Samhain, when it was believed that the ghosts of the dead returned to earth. In addition to causing trouble and damaging crops, Celts thought that the presence of the otherworldly spirits made it easier for the Druids, or Celtic priests, to make predictions about the future.
It’s believed the festival had Celtic pagan origins and there is evidence it has been an important date since ancient times.
As the nights grew longer, people believed the barrier between our world and the spirit realm began to thin, allowing some passage between two.
Our Celtic ancestors would light great bonfires and pound on drums to guide spooky visitors from the underworld, while wearing costumes to ward off evil spirits during the Samhain celebration.
When the Romans took over, the festival of Samhain was gradually combined with the Roman celebrations of Feralia, in which the dead were honoured, and Pomona, which paid tribute to the goddess of fruits and trees.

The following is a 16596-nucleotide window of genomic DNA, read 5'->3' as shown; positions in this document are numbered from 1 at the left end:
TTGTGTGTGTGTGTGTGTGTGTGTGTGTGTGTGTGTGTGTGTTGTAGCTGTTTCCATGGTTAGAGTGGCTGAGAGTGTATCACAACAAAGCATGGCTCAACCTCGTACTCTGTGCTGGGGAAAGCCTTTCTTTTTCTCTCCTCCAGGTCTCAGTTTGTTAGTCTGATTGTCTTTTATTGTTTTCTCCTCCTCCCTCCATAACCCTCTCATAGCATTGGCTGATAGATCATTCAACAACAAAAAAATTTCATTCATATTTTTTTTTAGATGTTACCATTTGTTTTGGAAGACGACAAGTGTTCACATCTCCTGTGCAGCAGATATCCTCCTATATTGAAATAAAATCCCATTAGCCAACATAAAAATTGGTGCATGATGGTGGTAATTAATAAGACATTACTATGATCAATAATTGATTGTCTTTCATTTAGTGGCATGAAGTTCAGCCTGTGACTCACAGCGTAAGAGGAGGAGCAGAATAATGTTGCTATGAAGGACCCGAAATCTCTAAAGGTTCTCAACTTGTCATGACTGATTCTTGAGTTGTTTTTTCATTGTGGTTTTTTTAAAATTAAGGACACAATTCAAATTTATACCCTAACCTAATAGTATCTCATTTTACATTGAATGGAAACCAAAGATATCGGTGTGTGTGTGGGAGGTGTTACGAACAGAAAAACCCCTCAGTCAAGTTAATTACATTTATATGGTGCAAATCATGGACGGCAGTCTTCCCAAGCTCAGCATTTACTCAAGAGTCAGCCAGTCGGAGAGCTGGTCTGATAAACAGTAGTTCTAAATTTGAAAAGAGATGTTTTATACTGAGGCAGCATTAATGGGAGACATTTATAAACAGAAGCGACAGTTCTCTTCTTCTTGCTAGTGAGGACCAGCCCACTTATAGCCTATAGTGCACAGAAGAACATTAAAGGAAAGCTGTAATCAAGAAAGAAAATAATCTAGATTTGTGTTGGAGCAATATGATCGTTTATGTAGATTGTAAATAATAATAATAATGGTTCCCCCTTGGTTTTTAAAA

In the eighth century, Pope Gregory III declared November 1 to be a day in which all the saints and martyrs would be honoured. This became known as All Saints Day, which made October 31 All Saints Eve. This then evolved into All Hallows Eve, and then Allhalloween or Halloween.
Where did the modern traditions come from?
Much of what we associate with Halloween today is the product of the Americanisation it has gone through over the years. Initially, the different European traditions which met in America mixed, along with some Native American ones, to form a new kind of Halloween.
Similarly, “trick-or-treating” is an American term with roots in the UK. Dating back to the middle ages, ‘Souling’ was the British tradition of going door to door and offering prayers for the dead in return for food.
Since the 19th century, children in Scotland have gone “guising” – disguising themselves as evil spirits in order to ward them off.
It is also thought that the practice of bobbing for apples is drawn from the Roman holiday Pomona, which took the apple as its symbol.
Drawing from different traditions from various countries across hundreds of years, Halloween really is a night in which things rise up from the past to mingle with the present.